"It should only take an hour"


For this week's make a machine assignment, I was in the assembly group. Our job was to assemble all of the disjoint components and troubleshoot any problems we ran into. The first problem we ran into was joining the two axes that were independent degrees of freedom. After tossing around the idea of using epoxy, screwing them together, or somehow using them independently, we decided in the end just to mill the piece from Jake's original design that combines both degrees of freedom. Danielle moved the design from Rhino into Vcarve and other members of the machining team helped cut out the new piece. Afterwards, we all helped with taping and the general assembly of the new part.

We ran into some issues where the rack was uneven, so one side was really tight in the channel, and the other side was a bit wobbly. I spent some time trying to figure out the best way to split the difference. The end result isn't perfect, but it isn't too bad. Rob helped to identify the cause of this issue as the sacrificial layer being uneven.

This side was a bit loose.
This side was a bit tight.
The result of the uneven sacrificial layer.

Although the process seemed straightforward, there were a couple of subtle things that we had to do in order to be able to effectively adjust the tolerances. The first thing was making sure that the screws actually slid in the slots. After assemblying the part a couple of times, the threads on the screw tore chanels into the slots that prevented the motor from moving freely. When sliding the motor back and forth, if it got caught, it was difficult to tell if the teeth were actually engaging, or if the motor was just stuck on the screw. I went back in with a file to smooth the edges so that the screw could move freely. I didn't remove too much material, so it didn't affect the screw and washer's ability to hold to parts firmly together. But it moved much more smoothly, and I was able to get the pinion mounted on the motor to mesh much easier.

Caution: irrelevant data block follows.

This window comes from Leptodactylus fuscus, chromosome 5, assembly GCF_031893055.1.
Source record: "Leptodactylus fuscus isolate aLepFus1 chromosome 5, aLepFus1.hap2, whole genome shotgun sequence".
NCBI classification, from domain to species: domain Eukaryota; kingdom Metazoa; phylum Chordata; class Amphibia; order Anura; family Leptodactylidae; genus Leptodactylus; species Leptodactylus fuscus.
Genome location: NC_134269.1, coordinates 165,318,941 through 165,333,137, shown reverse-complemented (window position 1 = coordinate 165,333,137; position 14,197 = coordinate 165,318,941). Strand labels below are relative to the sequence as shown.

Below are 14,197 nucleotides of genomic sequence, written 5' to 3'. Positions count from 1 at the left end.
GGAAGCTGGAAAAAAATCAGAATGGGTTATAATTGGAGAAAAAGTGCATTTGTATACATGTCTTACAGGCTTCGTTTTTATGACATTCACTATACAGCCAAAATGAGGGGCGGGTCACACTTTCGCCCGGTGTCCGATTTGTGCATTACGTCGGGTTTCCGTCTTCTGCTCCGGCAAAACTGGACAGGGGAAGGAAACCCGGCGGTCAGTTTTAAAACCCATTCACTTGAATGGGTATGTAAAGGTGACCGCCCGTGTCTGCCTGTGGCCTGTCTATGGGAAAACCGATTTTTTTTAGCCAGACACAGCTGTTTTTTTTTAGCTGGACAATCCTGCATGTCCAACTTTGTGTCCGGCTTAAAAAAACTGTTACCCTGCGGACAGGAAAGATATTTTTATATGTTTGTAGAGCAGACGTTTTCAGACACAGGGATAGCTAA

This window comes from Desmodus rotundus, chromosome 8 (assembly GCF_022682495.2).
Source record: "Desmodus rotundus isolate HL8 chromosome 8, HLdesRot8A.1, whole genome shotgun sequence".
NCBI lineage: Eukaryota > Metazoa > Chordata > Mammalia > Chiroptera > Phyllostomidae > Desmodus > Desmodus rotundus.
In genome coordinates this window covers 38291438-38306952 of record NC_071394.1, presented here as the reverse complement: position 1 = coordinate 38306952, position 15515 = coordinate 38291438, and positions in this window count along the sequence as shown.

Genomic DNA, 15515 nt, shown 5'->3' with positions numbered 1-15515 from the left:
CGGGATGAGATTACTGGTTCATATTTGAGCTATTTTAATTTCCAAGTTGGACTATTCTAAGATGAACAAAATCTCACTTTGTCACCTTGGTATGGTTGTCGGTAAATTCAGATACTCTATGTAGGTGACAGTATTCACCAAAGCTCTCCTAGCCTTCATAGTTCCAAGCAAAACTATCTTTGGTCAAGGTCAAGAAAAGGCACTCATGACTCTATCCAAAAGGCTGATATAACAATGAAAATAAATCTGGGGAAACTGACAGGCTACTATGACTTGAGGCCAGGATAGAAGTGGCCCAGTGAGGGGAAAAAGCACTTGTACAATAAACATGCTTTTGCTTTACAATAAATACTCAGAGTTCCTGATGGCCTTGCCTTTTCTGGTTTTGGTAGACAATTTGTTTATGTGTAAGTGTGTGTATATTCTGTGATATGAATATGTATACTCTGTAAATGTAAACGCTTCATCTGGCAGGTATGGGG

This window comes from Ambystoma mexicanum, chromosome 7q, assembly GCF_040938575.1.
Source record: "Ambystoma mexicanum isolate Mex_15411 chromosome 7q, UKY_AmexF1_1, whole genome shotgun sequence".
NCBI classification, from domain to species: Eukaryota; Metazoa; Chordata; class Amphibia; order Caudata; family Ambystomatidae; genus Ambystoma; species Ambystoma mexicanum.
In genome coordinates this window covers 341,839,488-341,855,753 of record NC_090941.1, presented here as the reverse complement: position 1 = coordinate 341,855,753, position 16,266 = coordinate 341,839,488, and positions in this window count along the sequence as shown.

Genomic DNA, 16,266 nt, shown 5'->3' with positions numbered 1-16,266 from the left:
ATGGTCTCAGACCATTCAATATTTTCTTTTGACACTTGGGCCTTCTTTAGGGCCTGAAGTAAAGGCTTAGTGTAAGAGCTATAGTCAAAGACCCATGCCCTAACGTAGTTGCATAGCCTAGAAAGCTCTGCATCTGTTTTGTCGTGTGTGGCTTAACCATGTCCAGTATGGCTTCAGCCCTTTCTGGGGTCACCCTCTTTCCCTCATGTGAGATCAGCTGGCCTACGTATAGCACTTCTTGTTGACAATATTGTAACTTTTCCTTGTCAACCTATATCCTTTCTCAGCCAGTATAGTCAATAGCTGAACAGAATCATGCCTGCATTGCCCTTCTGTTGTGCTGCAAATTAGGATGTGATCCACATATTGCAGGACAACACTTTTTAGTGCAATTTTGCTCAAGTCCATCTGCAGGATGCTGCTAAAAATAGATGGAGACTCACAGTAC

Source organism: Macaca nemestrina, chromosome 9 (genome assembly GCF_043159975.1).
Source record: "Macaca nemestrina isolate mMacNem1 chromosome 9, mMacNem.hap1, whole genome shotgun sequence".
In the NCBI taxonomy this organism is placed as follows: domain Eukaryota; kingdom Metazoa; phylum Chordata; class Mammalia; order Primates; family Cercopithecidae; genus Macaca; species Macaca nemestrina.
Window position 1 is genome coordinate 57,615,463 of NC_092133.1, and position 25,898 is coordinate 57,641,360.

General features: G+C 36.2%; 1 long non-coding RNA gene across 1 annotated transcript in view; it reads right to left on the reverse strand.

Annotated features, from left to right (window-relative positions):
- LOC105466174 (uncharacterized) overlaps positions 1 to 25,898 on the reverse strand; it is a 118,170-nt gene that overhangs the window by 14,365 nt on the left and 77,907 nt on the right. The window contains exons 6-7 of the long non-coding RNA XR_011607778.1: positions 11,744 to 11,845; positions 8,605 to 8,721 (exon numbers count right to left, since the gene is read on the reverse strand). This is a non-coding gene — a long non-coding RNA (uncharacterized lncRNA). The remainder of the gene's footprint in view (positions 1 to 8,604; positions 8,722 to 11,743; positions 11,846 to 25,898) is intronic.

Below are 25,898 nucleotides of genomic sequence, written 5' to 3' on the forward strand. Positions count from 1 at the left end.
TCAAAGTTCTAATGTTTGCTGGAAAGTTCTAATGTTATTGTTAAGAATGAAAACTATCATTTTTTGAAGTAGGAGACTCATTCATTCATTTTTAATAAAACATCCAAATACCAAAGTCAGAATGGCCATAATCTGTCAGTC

Next, I asked Rob for some longer wood screws to see if we could make the wooden frame a bit sturdier. The previous design used primarily long nails to hold the frame together, but as we moved the frame around the joints wiggled loose. It was actually quite difficult to work around the existing nails, because I didn't want the screw to hit a nail or for the sharp end of the screw to break out of the wood. In the future, I think I might have removed the nails so that there wasn't any danger of the screw running into the nail. April and worked together and in the end, we managed it without running into any nails.

We then needed a way to hold a piece of acrylic up to the moving flashlight, so Diana and I worked on cutting channels in the frame, we tried drilling a hole close to the edge and chiseling out the bridging part. This was both slow going and scary. Also, the end result wasn't sturdy enough, so Richard and I added scrape blocks of wood to sandwhich the acrylic on either side. The end result was much better. It wouldn't be strong enough to do any other type of machining, but for our purpose of light drawing, it was enough. We then afixed the photo paper onto the acrylic. It was oddly satisfying, a bit like putting a screen protector on your phone, but much larger scale.

Removing overhang.
The macro setup. The end effector flashlight clips in at the bottom.

For final results and for more detailed documentation, visit the Harvard Machine Documentation Page

Special thanks to Rob, Richard, Diana, April, and Julia for their help this week!